The second reason search funds could appeal to families is as an exit solution.

“They really are the perfect exit for a smaller family business,” says Simon Webster, who began Europe’s first search fund in 1993 following an MBA at Columbia Business School and has since invested in 35 search funds.

“If you want somebody who is going to [buy, then] run the business sensitively, and not make too many radical changes straight away, it is the ideal option.” 

While private equity firms tend to bring in an established chief executive, and feel no compunction about tearing things up and flipping the business as soon as possible, a search fund tends to take a slightly gentler approach.

“Typically, a family business owner cares about the future of the company,” says Marc Bartomeus, who raised Spain’s first search fund following an MBA at Massachusetts Institute of Technology. Bartomeus has run Repli, a manufacturer of industrial containers, since 2015.

“They would be very sad if they sell the company and they see a few years after that the company is not doing well,” he says.

Tokyo, Japan

“It is an economic transaction and they want to maximise the price they get for the sale of the company, but at the same time they want to know that the new owner will take care of the company as much as they did in the past.”

Also, search funds tend to fit better with smaller businesses which private equity houses, for instance, wouldn’t consider. Search fund acquisitions in 2016 and 2017 in the US had a median purchase price of $13.1 million and revenues of $10 million, slightly up from $12 million and $7 million the year before. The median purchase price/EBITDA multiple is around six. Outside the US, the median purchase price was slightly lower, at $9.3 million, revenues were $8 million and purchase price/EBITDA multiple was 4.9. Smaller family businesses are often right in the search fund sweet-spot.

Eyes on the prize

Simon Webster, the founder of the first British search fun

Apart from size, what else makes a potentially good search fund target? There are two sides to it. One is the business itself. Something with highly recurring income is good. Businesses from profitable closed search funds tended to have 50% or more recurring revenue. Also, a business should be growing faster than GDP—6% would be a healthy figure in developed economies. High EBITDA margins and stable cash flow history are also desirable, as are a large, diversified customer base, low capex, and a track record of weathering downturns. Something that is “quite hard to break,” says Webster. The new chief executive should be able to come in and kick the tyres for a year without the business suffering, before making changes.

Historically, about 30% of US companies acquired by search funds are in the services sector, including retail and business-to-business (B2B). Between 2010 and 2017, technology and software accounted for about 25%. Unsurprisingly, that number has increased compared to the 1985-2010 period. Healthcare and other types of technology businesses have accounted for about 10% of acquisitions since 1985.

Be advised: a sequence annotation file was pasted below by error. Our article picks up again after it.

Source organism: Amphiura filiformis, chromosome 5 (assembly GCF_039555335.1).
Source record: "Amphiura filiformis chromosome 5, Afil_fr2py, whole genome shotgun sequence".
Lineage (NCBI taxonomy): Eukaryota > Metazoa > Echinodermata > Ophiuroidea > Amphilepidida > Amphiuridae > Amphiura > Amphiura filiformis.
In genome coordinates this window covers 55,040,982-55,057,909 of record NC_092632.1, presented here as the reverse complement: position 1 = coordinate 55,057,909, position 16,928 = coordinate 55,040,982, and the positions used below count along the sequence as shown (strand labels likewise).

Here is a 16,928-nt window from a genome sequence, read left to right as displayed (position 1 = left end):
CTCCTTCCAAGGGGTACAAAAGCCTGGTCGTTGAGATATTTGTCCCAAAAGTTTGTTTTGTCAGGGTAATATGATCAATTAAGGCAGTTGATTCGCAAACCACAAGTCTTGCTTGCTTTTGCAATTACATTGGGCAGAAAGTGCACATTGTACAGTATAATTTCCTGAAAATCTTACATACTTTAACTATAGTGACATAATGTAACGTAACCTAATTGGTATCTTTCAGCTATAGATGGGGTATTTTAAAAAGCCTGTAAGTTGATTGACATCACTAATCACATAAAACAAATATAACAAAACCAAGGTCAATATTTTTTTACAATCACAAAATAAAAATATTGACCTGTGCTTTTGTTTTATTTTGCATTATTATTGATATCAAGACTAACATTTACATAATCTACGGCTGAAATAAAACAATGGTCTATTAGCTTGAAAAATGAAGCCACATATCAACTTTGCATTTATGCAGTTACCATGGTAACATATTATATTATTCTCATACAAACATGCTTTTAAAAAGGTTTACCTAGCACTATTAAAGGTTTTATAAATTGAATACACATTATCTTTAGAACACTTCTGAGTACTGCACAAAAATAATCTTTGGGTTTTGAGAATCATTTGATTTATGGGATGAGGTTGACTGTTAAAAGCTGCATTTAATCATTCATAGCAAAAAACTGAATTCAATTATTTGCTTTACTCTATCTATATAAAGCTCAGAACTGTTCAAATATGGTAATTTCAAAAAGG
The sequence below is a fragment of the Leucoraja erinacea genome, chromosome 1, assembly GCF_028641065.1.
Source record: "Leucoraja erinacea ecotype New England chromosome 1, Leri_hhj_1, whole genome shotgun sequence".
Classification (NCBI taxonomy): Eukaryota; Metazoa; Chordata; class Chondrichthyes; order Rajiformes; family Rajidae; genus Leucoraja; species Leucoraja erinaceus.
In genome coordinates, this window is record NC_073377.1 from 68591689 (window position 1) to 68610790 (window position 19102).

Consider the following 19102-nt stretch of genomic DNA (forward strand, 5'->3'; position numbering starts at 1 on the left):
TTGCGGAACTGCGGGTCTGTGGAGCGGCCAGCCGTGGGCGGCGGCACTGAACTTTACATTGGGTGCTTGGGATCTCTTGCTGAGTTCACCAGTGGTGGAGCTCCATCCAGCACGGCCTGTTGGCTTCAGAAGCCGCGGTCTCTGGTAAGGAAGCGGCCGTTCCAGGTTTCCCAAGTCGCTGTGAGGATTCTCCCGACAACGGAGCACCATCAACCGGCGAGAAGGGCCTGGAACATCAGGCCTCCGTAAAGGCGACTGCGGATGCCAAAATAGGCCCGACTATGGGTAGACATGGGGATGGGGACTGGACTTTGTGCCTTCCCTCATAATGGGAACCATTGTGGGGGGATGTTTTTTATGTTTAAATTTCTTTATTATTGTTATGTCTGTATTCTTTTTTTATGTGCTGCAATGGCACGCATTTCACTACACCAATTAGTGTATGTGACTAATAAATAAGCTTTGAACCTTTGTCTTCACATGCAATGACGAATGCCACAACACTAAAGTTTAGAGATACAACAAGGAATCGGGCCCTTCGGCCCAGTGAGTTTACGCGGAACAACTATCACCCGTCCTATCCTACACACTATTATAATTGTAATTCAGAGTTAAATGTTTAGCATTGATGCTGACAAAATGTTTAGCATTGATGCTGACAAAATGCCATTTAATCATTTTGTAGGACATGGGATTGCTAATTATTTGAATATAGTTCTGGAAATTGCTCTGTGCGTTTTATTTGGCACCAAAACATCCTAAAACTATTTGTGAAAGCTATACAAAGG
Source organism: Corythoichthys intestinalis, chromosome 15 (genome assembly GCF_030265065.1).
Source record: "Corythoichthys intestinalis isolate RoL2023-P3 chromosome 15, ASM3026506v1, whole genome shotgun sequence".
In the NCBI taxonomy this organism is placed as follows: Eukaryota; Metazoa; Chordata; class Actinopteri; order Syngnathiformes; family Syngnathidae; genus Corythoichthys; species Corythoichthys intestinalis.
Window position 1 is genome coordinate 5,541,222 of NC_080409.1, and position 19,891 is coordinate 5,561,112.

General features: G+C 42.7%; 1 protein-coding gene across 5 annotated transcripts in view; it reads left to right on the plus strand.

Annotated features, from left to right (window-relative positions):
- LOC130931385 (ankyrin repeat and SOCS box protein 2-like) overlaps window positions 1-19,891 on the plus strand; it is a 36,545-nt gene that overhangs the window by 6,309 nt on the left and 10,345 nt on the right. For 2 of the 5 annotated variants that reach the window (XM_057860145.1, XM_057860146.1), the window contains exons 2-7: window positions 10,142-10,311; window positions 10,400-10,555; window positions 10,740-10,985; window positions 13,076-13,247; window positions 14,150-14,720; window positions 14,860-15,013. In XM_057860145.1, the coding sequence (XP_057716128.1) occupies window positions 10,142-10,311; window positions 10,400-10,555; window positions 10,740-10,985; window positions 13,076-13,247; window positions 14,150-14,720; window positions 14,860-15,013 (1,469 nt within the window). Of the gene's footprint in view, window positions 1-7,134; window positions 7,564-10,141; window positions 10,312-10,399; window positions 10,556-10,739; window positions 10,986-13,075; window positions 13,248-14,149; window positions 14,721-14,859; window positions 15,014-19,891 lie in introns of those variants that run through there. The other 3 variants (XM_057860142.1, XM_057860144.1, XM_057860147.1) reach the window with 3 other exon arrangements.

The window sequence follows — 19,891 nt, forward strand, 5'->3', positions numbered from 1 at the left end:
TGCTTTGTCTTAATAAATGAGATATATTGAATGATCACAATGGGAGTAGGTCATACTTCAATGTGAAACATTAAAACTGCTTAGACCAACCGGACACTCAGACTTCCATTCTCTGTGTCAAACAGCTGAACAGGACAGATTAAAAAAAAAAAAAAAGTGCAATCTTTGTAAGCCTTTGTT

The most popular sector for search fund acquisitions outside the US has historically been the services sector, followed by healthcare and internet/IT. In 2016 and 2017, the most popular sectors for acquisitions were manufacturing and transportation.

A second element that makes a good search fund target is the owners. Ideally, they should be looking to sell, perhaps because they are nearing retirement age, or in the case of a family business, have no successor lined up.

In pursuit of returns

Marc Bartomeus, founder and managing director of Ariol Capita

How do the new entrepreneurial owners improve things? Generally, they will not make radical changes, but would be happy to increase revenues by 5% a year, perhaps through a slicker sales operation or more sophisticated financing. Returns will come from a mixture of growth and leverage, and the proportion will depend on the region. For example, in Europe leverage might play a larger role in growth than in South America, where bank debt is harder to get so growth will play a larger role in the mix.

What makes a good searcher?

“To me, it is very difficult to identify who would be a great entrepreneur,” says Bartomeus.

“It is the same as a job interview. It is very difficult to identify who is the best candidate until you have worked with him.”

However, he says that one great thing about a search fund, from an investor’s point of view, is that investors can part with a relatively small amount of assets—enough to cover salary and expenses—while the searcher searches.

“You can see how committed they are to the project, you can observe how they are dealing with business owners, how they are searching for companies, or selecting the companies that they want to buy,” says Bartomeus.

When the time comes to invest significant cash, investors have scoped out the searcher. Webster says they should be open and willing to listen, and have achieved something in their pre-MBA career by staying in one organisation and progressing. Humility also matters.

These freshly-minted MBAs are in the early stages of their search-fund journey. As baby boomers age and succession issues loom ever-larger for family-owned businesses, this new generation could soon find themselves spoiled for choice.